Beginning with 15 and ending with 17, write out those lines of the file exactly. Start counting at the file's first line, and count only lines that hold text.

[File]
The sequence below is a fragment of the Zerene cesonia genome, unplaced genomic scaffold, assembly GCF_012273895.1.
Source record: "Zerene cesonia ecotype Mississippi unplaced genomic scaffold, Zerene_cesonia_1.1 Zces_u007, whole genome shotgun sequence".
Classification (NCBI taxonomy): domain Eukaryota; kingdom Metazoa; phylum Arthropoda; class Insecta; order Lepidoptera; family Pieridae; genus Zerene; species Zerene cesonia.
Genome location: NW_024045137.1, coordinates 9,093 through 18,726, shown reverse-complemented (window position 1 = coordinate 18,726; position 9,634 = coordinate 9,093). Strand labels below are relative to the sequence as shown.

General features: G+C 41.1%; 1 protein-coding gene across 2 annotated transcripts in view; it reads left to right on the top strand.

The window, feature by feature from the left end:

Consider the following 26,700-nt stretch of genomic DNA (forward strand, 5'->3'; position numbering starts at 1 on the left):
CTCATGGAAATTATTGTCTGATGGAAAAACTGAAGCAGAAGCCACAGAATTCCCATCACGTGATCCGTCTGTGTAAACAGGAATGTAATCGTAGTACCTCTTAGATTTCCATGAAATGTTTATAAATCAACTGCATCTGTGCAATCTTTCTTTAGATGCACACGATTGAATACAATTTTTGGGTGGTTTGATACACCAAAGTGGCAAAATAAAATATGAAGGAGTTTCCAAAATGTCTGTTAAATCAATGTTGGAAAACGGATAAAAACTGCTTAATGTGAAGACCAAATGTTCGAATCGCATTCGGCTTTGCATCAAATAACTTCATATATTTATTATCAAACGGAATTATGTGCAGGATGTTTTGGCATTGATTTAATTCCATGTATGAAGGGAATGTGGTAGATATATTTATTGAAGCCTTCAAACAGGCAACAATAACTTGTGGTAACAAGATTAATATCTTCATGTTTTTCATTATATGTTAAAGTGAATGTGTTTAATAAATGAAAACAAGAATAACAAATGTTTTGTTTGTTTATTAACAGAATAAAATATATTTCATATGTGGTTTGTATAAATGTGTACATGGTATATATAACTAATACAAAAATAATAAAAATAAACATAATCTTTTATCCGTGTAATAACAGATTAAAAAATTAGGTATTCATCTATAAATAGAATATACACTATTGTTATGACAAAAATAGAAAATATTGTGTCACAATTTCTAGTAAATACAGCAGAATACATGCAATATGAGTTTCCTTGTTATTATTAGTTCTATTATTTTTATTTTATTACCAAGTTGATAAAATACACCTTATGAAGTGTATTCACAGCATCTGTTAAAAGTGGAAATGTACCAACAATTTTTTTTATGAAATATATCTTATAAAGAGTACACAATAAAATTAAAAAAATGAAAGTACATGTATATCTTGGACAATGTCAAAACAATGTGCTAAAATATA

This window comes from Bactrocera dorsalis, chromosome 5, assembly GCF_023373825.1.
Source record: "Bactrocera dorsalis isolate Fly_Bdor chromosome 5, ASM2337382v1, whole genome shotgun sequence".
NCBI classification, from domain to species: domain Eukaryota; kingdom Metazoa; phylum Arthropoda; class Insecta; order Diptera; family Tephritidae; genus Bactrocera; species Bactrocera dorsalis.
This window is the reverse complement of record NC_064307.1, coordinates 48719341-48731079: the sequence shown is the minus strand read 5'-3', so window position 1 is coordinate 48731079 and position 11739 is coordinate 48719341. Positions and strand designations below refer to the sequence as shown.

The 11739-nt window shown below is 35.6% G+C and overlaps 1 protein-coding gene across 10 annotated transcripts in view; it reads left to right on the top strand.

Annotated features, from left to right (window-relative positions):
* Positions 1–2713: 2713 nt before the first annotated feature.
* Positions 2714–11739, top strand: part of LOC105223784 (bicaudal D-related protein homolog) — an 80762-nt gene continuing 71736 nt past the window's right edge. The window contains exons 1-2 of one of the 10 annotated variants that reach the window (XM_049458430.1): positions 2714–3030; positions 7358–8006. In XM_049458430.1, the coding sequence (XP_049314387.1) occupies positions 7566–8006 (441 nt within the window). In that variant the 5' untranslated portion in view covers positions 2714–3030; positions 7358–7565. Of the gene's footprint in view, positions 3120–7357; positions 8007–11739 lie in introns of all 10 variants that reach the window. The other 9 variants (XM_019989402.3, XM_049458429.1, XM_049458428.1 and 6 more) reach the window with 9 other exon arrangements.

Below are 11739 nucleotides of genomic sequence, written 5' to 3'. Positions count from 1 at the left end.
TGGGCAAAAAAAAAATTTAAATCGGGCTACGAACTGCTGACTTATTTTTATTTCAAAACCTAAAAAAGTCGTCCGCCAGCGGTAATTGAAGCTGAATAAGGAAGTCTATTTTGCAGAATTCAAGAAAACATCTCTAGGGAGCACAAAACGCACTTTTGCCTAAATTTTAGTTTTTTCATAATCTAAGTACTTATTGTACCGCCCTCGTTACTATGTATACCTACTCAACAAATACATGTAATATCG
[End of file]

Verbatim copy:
* Positions 1–2713: 2713 nt before the first annotated feature.
* Positions 2714–11739, top strand: part of LOC105223784 (bicaudal D-related protein homolog) — an 80762-nt gene continuing 71736 nt past the window's right edge. The window contains exons 1-2 of one of the 10 annotated variants that reach the window (XM_049458430.1): positions 2714–3030; positions 7358–8006. In XM_049458430.1, the coding sequence (XP_049314387.1) occupies positions 7566–8006 (441 nt within the window). In that variant the 5' untranslated portion in view covers positions 2714–3030; positions 7358–7565. Of the gene's footprint in view, positions 3120–7357; positions 8007–11739 lie in introns of all 10 variants that reach the window. The other 9 variants (XM_019989402.3, XM_049458429.1, XM_049458428.1 and 6 more) reach the window with 9 other exon arrangements.

Below are 11739 nucleotides of genomic sequence, written 5' to 3'. Positions count from 1 at the left end.